Update for 8 a.m. EST: NASA's James Webb Space Telescope successfully launched in to space at 7:20 a.m. EST (1220 GMT). Read our full wrap story here.
The rocket that will finally launch NASA's James Webb Space Telescope today (Dec. 25) has begun fueling for liftoff.
About four hours before the planned Christmas morning launch, the Ariane 5 rocket began filling up with 175 tons of propellant; 150 tons of liquid oxygen and 25 tons of liquid hydrogen are now flowing into the rocket's core stage. Another 15 tons of propellant will be loaded into the rocket's upper stage, and fueling is expected to be completed by one hour and 22 minutes before launch, a NASA spokesperson said in an update on NASA TV.
The James Webb Space Telescope is scheduled to lift off from the Guiana Space Center in Kourou, French Guiana, at 7:20 a.m. EST (1220 GMT). You can watch live launch coverage here on Space.com, courtesy of NASA TV, beginning at 6 a.m. EST (1100 GMT).
Early birds 🤝 Night owlsExcited for the #NASAWebb launchFueling of the @Ariane5 rocket has begun ahead of a 7:20 AM ET (12:20 UTC) launch from Europe’s Spaceport in Kourou, French Guiana. Live coverage starts at 6 am ET (11:00 UTC). #UnfoldTheUniverse https://t.co/RyJmhSb3ML pic.twitter.com/hbBLhSIQlzDecember 25, 2021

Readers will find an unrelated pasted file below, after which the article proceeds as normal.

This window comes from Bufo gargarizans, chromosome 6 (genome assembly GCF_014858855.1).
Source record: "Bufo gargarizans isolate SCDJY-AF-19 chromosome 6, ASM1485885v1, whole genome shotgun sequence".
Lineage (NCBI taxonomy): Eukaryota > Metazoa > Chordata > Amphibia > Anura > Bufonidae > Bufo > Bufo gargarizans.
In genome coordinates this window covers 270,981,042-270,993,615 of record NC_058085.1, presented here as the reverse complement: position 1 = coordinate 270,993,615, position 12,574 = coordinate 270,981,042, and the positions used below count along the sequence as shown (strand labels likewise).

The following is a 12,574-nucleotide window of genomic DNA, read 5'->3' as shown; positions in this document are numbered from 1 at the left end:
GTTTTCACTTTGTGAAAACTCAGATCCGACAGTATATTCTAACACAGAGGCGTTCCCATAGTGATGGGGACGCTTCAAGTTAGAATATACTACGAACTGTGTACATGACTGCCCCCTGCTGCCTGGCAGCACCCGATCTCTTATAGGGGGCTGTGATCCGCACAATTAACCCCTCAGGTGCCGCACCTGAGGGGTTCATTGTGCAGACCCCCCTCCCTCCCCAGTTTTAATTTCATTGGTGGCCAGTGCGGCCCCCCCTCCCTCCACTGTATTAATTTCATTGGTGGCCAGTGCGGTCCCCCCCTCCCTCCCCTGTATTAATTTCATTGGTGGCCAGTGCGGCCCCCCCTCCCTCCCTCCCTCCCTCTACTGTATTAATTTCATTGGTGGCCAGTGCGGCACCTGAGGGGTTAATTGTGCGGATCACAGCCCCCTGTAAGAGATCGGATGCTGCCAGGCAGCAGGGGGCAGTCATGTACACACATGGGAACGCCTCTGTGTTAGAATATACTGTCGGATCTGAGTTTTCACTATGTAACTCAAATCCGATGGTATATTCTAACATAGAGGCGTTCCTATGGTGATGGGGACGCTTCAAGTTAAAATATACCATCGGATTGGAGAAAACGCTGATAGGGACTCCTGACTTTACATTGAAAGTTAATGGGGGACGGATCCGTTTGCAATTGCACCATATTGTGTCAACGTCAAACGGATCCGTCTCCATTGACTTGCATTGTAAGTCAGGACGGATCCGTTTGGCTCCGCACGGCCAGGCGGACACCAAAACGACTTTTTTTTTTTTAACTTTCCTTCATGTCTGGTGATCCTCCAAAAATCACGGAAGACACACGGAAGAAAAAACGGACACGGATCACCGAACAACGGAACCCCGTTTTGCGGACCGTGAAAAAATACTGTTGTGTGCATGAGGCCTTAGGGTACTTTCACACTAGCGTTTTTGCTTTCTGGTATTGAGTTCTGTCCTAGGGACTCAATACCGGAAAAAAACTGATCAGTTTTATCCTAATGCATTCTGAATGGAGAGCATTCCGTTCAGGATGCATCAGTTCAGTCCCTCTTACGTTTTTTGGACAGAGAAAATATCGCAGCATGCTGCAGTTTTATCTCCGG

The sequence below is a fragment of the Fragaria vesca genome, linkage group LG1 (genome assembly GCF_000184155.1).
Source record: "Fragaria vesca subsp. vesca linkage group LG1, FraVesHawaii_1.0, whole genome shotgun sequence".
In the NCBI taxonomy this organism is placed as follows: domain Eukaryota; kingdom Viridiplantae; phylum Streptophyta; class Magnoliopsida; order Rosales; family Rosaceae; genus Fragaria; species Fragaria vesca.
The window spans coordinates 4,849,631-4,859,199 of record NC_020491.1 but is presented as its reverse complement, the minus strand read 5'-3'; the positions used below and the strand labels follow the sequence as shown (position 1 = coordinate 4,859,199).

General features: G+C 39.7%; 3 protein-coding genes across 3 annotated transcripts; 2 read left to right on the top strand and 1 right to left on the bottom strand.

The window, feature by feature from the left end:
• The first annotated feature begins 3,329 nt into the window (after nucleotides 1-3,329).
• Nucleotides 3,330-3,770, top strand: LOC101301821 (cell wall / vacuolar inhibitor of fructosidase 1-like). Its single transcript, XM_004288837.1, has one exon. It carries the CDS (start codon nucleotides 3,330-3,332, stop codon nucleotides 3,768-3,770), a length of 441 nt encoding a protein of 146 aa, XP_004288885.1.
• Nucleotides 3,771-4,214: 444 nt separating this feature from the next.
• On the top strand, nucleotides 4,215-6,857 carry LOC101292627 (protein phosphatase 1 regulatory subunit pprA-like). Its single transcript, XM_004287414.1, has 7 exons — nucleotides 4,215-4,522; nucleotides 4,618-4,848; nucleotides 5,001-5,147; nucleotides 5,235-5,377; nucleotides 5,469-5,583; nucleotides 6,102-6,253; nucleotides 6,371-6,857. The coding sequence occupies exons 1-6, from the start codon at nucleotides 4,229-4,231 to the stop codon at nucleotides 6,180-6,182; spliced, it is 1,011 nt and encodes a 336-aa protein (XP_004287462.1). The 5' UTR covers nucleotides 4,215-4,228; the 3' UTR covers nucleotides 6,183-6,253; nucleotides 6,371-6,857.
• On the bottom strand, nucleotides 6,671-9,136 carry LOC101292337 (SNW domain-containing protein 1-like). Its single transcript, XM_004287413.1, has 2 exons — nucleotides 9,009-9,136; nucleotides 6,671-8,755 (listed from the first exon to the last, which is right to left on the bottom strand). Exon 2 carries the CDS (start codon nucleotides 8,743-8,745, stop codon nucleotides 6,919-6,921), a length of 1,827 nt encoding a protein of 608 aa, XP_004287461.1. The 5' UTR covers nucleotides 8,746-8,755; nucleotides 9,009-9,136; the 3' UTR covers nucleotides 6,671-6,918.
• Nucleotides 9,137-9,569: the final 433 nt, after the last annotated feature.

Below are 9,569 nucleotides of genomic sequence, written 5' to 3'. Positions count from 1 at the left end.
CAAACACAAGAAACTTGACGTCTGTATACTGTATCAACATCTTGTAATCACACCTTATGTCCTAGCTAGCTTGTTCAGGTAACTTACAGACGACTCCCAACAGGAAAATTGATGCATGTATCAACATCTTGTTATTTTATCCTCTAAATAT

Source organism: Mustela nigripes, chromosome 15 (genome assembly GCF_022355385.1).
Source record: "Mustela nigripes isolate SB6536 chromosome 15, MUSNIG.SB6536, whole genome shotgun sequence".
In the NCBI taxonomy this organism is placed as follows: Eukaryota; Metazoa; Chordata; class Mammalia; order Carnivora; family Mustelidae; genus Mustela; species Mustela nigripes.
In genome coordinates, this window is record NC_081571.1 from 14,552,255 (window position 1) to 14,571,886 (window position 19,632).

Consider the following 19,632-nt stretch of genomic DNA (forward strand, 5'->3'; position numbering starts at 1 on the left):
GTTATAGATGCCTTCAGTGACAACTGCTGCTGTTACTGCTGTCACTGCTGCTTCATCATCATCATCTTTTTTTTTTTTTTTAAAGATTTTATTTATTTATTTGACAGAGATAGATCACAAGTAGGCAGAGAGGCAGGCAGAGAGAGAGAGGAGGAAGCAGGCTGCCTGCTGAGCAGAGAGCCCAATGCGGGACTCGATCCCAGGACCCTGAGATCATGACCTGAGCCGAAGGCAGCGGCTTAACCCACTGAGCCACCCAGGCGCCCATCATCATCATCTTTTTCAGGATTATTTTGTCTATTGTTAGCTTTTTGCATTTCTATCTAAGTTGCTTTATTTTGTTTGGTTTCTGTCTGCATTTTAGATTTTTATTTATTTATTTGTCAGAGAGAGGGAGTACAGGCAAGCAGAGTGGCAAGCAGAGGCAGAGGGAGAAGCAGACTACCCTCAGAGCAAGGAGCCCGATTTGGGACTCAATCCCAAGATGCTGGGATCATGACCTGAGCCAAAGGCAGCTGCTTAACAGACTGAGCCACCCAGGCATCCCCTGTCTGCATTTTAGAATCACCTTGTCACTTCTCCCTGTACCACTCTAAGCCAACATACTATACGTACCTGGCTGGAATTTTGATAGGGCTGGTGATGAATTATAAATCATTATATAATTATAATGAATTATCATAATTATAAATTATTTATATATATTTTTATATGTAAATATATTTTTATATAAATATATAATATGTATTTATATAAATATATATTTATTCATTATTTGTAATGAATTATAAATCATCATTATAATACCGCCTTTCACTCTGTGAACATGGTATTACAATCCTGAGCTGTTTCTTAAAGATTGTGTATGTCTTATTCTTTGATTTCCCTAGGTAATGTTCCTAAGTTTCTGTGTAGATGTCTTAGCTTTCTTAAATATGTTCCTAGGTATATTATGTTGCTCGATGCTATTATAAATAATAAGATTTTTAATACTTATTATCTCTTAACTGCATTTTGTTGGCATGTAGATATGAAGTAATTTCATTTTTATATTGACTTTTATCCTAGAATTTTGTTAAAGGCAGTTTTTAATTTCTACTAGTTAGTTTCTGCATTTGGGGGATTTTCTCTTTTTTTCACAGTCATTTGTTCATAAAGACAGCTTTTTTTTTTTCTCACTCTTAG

"A series of other briefings will be conducted over the next few hours to ensure that conditions remain favorable for launch," NASA's spokesperson added, "all this while Webb's systems are being carefully monitored for the momentous launch of the largest most powerful telescope ever sent away from our planet."
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Hanneke Weitering is a multimedia journalist in the Pacific Northwest reporting on the future of aviation at FutureFlight.aero and Aviation International News and was previously the Editor for Spaceflight and Astronomy news here at Space.com. As an editor with over 10 years of experience in science journalism she has previously written for Scholastic Classroom Magazines, MedPage Today and The Joint Institute for Computational Sciences at Oak Ridge National Laboratory. After studying physics at the University of Tennessee in her hometown of Knoxville, she earned her graduate degree in Science, Health and Environmental Reporting (SHERP) from New York University. Hanneke joined the Space.com team in 2016 as a staff writer and producer, covering topics including spaceflight and astronomy. She currently lives in Seattle, home of the Space Needle, with her cat and two snakes. In her spare time, Hanneke enjoys exploring the Rocky Mountains, basking in nature and looking for dark skies to gaze at the cosmos.